The focus on rebuilding is apparent. Freshly planted trees, shrubs, and willows line the lower portion of the property. Banks have been carved down to size, and the top soiled re-purposed and seeded. Heavy equipment is scattered throughout – Burkett and Company are moving more earth, completely restoring the oxbow back-channel that as a result of the mining simply could not sustain life. I step out into the upper reaches of Boulder Creek, and the rocks move willingly under my feet. Then I hook a 20 inch brown on Burkett’s recommended pattern. “We just built this section, and already fish are finding homes here. Imagine what it’s going to hold a few years from now,” the founder exclaims.
I expected two things when I dropped my first cast in Lincoln Hills water: a trout would bite regardless of presentation, and that the fish would be some washed out slob that rolled over after a minute so I could pull the familiar hook out of its mouth. Surprise! I had to work for my prizes. The fish there are not easy, but there are plenty of them. Hearty, and extremely well cared for. And why wouldn’t they be – Lincoln Hills has a biologist on staff. I’m not going to say it was the most difficult water I’ve come across, but it certainly is some of the most workable, at least this close to Denver. The token boulder has been placed here and there, but there are riffles cascading around bends into winter holding pools, two foot drops providing re-oxygenation, and several slow, wide expanses that I know are ripe for surface action when things warm up.
But it’s begun to snow, we’re getting soaked, and it’s time to take a break. Under such circumstances, I’d usually crank up the truck, throw a towel over the seat, and hunker down with the heat on high to thaw and dry. Instead, my waders are hanging outside the clubhouse, and I’m sitting on a bar stool chatting with the patrons while attempting to scarf down a chicken wrap. “I could join a golf club,” one member, a partner in a Denver accounting firm says. “But it seems like all professional go that route. I like to fish, and so do my kids. With this place I can entertain my clients and keep my family happy.”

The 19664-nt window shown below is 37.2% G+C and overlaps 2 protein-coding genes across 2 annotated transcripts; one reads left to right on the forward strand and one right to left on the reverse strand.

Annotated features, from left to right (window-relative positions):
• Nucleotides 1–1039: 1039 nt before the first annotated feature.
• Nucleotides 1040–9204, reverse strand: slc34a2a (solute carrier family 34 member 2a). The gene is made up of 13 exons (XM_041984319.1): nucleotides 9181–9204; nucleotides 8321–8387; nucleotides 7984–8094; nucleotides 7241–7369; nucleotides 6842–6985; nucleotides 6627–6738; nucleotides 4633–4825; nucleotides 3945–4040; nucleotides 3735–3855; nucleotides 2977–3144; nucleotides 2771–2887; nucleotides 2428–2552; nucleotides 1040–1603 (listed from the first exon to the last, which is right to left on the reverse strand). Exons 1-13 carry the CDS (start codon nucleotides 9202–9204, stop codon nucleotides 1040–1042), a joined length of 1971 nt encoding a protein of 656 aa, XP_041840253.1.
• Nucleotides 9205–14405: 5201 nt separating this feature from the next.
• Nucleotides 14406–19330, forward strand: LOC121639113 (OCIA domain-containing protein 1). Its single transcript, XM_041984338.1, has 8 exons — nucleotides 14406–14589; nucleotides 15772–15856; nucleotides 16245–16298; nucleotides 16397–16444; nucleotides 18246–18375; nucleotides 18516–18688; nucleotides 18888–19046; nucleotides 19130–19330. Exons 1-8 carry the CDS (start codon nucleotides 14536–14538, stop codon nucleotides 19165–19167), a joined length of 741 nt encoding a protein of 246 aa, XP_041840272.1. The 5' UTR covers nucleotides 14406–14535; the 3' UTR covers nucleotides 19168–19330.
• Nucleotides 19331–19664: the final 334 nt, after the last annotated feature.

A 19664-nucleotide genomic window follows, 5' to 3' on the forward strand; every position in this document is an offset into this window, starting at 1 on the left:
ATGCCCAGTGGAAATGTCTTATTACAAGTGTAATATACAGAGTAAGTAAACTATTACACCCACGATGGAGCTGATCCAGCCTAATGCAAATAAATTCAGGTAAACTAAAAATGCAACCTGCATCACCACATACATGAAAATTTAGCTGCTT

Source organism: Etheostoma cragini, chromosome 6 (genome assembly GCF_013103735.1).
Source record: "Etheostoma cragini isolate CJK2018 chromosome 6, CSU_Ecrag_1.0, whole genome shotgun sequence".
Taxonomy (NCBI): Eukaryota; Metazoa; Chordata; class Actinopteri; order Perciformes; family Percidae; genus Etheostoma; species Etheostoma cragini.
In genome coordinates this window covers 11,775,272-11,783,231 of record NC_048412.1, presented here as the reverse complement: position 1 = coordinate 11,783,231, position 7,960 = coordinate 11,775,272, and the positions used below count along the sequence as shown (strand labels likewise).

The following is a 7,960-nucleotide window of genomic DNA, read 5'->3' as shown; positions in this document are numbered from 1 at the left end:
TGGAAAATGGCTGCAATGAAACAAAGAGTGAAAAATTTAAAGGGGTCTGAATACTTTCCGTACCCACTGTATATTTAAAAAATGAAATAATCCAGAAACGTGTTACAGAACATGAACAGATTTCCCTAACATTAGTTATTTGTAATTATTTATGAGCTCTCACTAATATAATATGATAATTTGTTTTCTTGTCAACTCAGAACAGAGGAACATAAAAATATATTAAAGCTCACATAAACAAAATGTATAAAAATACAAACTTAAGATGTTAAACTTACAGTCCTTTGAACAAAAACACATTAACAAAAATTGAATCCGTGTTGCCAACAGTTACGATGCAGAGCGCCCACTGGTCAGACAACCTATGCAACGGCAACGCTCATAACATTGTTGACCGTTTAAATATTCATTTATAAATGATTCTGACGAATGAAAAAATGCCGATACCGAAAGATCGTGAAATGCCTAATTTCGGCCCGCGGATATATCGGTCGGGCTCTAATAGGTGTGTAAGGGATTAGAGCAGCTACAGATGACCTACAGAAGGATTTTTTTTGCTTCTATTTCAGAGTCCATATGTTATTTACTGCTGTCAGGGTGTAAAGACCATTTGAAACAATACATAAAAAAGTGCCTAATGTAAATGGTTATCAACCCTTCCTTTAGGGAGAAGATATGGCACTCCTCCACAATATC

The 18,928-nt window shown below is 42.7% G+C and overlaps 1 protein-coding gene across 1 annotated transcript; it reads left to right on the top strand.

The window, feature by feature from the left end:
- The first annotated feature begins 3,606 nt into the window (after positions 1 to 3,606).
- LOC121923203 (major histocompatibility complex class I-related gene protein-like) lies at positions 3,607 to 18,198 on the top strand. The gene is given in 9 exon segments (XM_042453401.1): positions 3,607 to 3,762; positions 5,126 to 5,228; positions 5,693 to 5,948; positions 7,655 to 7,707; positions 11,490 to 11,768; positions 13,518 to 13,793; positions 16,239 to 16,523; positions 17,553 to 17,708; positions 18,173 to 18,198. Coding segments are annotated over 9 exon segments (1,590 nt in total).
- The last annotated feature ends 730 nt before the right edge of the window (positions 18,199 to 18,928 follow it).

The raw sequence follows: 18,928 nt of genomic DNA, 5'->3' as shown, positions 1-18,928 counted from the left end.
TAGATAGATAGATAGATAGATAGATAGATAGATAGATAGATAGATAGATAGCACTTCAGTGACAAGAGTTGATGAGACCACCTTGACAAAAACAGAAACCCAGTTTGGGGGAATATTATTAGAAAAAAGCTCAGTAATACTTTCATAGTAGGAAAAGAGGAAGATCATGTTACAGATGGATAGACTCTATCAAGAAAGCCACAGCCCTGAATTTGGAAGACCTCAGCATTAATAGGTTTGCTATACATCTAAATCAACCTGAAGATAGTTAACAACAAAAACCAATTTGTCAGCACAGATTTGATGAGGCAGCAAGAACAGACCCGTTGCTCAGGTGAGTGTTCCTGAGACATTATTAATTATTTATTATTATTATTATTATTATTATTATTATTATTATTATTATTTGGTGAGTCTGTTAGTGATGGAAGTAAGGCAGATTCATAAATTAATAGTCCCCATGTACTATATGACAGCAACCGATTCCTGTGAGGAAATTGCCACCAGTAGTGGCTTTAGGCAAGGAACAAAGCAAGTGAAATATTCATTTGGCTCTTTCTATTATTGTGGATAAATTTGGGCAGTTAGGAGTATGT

I could definitely see myself taking clients out to a place like this (rather than embarrass myself on the first tee, and the second, and so on). Meanwhile, Burkett, with a wife and three children at home, understands the family business. “We keep the lake adjacent to the clubhouse primed, particularly for members’ children to use.” Lincoln Hills management whispers about spreading its wings as far as activities go. “What you’ve seen today is only a small portion of the river, let alone the amenities we’ll be providing to club members in the future.”
I’ve heard the pitch. And I’m impressed – the team, which includes Matthew, Client Services Coordinator Kelli Johnson, running the club and the affiliated Fly Fisher Guide Service, have done a good job so far. Still, it’s business, so I expected the full court press even though I’m not vying for an invitation to join. I can, however, respect the enterprise.
It’s nearly a white-out now, and Mr. Burkett tells me to follow him back to Denver. We pull off the property and down the now very muddy road. Then I see brake lights. Matthew hops out of his truck, donning sandals (plus a huge grin), and hustles to my door. As I roll down the window he points across his 220 acre baby at a dozen grazing elk. “See those? They never used to come down here. Now they think it’s home!”
Ah…boundless enthusiasm. Now I’m sold.
MG signing off (to figure out a way to get back to Lincoln Hills)
FTC Disclosure: The author was neither paid for this post, nor was his gas tank filled up for the trip. But he did have a great time.